Ryan and Trevor Oakes are identical twins who, together, explore the logic of art, the beauty of mathematics and the spaces where these two arenas of knowledge become inextricably intertwined. The Oakes brothers' artwork ranges from algorithmic watercolors to explosive pipe cleaner sculptures, each gorgeous experiment navigating a new relationship between sight, space and the mysteries of perception.
An exhibition showcasing the twins' multidisciplinary talents is now on view at the National Museum of Mathematics (MoMath) in New York. Titled "Compounding Visions: The Art of Ryan and Trevor Oakes," the show follows the journey of two individuals whose mutual curiosity sparked a lifetime of beautiful investigations.
"When we were kids our parents were very supportive of everything that we wanted to do," Trevor Oakes explained to The Huffington Post. "They also tried to make sure we were exposed to a wide variety of things. It started on the art front. They would get us glitter and popsicle sticks and pipe cleaners and glue. Our favorite thing to do when we were little was make stuff. We'd go into these workshop desks we had and build spaces for our stuffed animals to play in."
This sense of imagination and free play is tangible in the artists' adult work. Just as kids make up rules to govern their mythological worlds, so the Oakes brothers craft arbitrary guidelines that lead to visual events that, contrary to the myth of artist as author, seem to have given birth to themselves, in a sense. The twins create the world that creates the art.
The two were enrolled in advanced math classes until college, when they both focused their formal education on artistic pursuits. But their artwork always, even if subconsciously, weaved mathematics into their complex artistic processes. "A lot of the art that we make is generated from devising a simple procedural recipe that is executed thousands of times in repetition," Trevor continued. "Mathematically speaking, it's called an algorithm. When you make muffins you're also following an algorithm. A lot of our art was built that way."
In other words, a simple rule governs most of the twins' work; a rule that, when repeated and multiplied, gives birth to a complex network that creates and self-propagates on its own terms.
Take, for example, the twins' matchstick dome, a dizzying miniature hemisphere that organically arose from a single guideline: place every proceeding matchstick next to the head of the former. "Take one matchstick and place it next to another with the round heads on the same time," Trevor explained.
"As you place another matchstick, another matchstick, they create a row, and because the heads are all wider than the wooden sticks it will start to arc and form a circle. The radius of the circle is determined by the head of the stick; it's not really guided or dictated by anything except one match head on top of another. As you stack another layer the layers will be filled in like a colosseum, and if you stack enough layers it will make a dome or a hemisphere. The emergent form comes out of thousands of local interactions." From a pile of household activities a gorgeous sculpture emerges, all according to the natural laws of the matchsticks themselves.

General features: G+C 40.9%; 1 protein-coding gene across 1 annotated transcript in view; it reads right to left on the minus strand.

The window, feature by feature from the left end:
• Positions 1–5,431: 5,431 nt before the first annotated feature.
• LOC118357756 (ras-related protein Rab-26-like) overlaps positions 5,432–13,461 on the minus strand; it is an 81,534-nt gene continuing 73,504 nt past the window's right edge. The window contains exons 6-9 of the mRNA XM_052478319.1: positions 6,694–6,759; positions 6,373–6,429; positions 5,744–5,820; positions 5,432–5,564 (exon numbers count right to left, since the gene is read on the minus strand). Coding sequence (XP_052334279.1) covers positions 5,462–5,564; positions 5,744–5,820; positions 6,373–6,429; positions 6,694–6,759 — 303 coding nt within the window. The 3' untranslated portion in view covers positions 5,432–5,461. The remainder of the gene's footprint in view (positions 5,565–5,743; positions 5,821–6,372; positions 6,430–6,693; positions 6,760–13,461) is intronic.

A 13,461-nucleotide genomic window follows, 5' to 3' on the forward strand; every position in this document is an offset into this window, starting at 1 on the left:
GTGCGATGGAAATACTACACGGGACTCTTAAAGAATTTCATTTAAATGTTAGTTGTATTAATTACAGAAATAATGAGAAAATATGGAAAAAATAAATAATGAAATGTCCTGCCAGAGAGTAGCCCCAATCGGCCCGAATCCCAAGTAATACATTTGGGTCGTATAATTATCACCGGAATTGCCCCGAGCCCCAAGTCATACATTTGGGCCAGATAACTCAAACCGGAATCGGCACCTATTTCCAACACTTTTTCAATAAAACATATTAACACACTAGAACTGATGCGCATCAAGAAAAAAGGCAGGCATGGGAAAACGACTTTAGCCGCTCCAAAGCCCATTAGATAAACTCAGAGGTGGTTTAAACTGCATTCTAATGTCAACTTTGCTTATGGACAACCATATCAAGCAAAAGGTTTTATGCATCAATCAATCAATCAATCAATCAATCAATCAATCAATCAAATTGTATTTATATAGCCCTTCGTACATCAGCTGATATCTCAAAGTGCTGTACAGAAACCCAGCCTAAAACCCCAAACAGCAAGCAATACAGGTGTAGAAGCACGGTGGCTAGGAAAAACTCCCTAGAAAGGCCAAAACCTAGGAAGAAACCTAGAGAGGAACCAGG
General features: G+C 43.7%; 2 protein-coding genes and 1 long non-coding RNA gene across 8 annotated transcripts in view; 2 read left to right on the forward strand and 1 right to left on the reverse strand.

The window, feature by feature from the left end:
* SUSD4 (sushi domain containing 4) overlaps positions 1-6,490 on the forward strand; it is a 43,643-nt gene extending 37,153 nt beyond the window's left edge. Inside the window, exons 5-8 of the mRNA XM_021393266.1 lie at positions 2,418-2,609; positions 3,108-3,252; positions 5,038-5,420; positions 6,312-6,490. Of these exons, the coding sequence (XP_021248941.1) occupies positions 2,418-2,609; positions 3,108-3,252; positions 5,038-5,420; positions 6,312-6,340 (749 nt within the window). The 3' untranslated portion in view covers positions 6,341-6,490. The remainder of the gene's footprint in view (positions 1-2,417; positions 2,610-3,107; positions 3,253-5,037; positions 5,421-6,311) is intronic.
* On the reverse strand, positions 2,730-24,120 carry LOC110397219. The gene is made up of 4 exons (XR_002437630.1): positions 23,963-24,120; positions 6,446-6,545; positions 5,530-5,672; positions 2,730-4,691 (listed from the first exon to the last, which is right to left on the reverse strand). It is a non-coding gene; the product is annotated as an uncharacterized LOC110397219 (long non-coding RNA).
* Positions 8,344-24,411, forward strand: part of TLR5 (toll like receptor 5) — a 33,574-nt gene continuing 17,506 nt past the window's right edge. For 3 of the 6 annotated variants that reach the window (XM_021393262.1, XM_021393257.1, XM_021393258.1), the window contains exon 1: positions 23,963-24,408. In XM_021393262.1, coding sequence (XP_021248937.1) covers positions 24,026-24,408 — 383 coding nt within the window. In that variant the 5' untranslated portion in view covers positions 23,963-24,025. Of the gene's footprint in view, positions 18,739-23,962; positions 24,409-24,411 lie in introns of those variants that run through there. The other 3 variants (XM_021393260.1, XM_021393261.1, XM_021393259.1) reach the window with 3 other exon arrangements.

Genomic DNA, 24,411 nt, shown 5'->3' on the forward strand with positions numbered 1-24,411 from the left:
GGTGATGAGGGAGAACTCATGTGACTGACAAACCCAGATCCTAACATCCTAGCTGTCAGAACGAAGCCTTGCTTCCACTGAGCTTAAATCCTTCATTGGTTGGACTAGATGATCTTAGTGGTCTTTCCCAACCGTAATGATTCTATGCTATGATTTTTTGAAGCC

The matchstick recipe is only one example of the twins' aesthetically inclined algorithms, each testing the limits of a single interaction multiplied to the extreme. One involving pipe cleaners dictates orange cleaners twist only with other orange, and greens only with greens. This formula results in an otherworldly organism resembling an alien hairball. However, the twins are most well known for their 3D drawing device, which splits one's vision in two at will, allowing the viewer to isolate foreground and background.
Modern Painters explained the phenomenon in a profile of the twins:
"Hold a pen in front of your face and look at this page beyond the pen -- the pen doubles; look at the pen, and these words double. Intrigued by this shadow image, the brothers practiced and eventually mastered the art of splitting their sight at will. They taught their eyes to resist acting in concert, such that without much effort (and entirely painlessly), one eye sees foreground and the other background."
Though the twins' work ranges greatly in medium and technique, one thing remains constant: their collaboration. "We tend to work together in the sense that we discuss everything together and our brainstorms collectively guide the ideas," said Trevor. "It's nice that he's my brother because we come to the best solutions if we are able to both be present. When it comes time to actually executing a piece, we'll let one of us fully build each individual work to keep the hand consistent."
As for their individual strengths and weaknesses: "Ryan tends to be a bit more broad perspective and I tend to focus in more on details. We're both pretty tolerant of tedium but I'm probably a little more tolerant."
See the twins' astounding mathematical artworks below. "Compounding Visions: The Art of Ryan and Trevor Oakes" runs until July 21, 2014 at the National Museum of Mathematics (MoMath).